Schizoanalysis, Marginalism, Fourierism (on two additional resources for understanding the economic views of Deleuze and Guattari)


Taken from Stasis

This article analyzes how two theories, both emerging in the
nineteenth century—Fourierism and marginalism—influenced the
economic views of Gilles Deleuze and Félix Guattari. Despite the
fact that explicit recourse to those theories in Capitalism and
Schizophrenia is merely sporadic, the implicitly inherent
interrelation between these ideas and a schizoanalyst view of
economics turns out to be rather substantial. First, marginalism is
concerned with a “logic of the (pen)ultimate,” within the
framework of which a distinction between a limit and a threshold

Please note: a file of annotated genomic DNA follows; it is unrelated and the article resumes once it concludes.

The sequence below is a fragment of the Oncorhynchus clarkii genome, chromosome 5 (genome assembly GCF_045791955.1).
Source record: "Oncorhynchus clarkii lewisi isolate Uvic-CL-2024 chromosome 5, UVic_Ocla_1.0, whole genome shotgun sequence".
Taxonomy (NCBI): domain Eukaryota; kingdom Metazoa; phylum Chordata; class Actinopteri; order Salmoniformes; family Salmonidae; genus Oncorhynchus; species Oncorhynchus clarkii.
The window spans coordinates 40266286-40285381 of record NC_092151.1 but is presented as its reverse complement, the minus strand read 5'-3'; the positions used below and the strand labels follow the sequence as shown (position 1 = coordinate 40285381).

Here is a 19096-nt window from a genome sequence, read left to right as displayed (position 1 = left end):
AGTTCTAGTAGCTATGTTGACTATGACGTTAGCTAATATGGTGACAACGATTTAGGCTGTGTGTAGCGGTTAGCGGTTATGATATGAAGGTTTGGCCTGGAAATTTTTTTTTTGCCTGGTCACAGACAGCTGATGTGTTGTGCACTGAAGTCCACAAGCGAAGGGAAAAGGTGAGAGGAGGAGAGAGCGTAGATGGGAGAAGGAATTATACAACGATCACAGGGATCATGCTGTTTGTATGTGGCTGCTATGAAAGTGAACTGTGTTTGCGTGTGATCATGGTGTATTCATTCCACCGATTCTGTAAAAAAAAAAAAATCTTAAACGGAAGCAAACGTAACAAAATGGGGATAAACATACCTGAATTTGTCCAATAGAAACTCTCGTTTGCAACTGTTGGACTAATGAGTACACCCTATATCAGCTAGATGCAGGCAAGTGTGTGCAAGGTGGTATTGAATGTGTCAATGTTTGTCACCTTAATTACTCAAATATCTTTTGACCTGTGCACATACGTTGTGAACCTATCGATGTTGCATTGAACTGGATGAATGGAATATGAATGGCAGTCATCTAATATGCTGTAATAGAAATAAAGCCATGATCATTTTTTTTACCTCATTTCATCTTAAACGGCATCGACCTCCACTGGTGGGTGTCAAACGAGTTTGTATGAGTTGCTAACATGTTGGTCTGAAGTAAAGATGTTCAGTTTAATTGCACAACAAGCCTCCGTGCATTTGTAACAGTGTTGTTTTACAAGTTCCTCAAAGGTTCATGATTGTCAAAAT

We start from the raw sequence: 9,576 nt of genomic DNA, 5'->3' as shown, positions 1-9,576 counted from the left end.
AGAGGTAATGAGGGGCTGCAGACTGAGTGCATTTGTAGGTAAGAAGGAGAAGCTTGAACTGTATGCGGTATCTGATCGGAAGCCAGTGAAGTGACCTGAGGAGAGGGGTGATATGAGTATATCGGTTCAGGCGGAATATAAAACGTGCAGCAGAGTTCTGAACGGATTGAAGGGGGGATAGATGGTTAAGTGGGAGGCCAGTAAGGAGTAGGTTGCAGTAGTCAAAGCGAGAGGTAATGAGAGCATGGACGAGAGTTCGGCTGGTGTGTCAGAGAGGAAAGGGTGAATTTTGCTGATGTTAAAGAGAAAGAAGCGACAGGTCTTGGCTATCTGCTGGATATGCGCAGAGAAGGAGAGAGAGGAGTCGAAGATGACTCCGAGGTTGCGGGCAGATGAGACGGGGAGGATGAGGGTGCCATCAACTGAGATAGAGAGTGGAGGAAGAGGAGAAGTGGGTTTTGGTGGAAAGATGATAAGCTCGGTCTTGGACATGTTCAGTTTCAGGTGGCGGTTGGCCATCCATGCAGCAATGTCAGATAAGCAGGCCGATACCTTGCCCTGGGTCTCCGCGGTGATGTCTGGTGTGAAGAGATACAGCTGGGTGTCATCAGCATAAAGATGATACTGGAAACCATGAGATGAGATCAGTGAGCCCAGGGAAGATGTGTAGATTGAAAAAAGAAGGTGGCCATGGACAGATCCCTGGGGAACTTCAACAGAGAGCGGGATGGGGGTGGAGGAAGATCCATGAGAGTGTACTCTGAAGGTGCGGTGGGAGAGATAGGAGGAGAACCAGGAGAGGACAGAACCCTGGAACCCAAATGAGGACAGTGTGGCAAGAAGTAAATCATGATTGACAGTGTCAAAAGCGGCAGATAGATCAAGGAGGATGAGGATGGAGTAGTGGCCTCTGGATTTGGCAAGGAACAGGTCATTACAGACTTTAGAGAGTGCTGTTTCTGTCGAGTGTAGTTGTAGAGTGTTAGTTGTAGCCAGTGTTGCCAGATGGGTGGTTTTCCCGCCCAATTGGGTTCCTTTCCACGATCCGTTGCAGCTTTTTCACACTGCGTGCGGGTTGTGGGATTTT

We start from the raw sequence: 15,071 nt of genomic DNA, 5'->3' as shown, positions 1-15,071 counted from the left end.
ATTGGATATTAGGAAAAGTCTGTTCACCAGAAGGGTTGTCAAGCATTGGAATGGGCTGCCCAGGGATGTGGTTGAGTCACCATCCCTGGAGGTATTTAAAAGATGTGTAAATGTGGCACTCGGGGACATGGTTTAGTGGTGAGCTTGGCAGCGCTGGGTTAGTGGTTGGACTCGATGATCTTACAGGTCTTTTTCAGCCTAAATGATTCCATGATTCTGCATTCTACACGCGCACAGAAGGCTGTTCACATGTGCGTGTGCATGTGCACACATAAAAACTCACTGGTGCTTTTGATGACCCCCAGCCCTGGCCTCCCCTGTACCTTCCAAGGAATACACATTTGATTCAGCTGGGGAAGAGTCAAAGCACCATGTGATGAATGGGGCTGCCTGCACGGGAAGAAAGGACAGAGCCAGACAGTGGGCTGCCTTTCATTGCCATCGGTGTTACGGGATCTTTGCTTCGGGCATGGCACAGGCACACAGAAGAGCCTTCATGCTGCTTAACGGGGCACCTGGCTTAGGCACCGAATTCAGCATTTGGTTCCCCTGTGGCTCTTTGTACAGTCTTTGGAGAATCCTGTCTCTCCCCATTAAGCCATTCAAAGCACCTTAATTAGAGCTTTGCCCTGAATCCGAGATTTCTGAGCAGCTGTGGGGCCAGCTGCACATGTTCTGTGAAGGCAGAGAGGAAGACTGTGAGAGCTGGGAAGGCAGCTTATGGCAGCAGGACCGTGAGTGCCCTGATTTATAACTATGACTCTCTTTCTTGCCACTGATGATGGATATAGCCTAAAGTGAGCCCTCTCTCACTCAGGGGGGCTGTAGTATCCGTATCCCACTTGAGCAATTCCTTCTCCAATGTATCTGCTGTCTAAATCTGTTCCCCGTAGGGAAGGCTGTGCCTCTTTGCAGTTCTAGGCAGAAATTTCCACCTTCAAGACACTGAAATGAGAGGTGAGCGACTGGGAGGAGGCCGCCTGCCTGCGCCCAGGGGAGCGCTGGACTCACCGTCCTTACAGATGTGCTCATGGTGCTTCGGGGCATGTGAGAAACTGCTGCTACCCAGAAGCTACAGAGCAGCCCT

is introduced. This distinction is important for understanding
how the “apparatuses of capture,” which subjugate desiringproduction
to the despotic, and later to the capitalist regime,
function. Second, Fourier’s “gigantism,” mentioned by Deleuze
and Guattari, turns out to be an anticipation of their own theory
of the “desiring machine” synthesis not only as to its general
intention, but also as a detailed social mechanics, built upon the
engagement of “distributive passions.”

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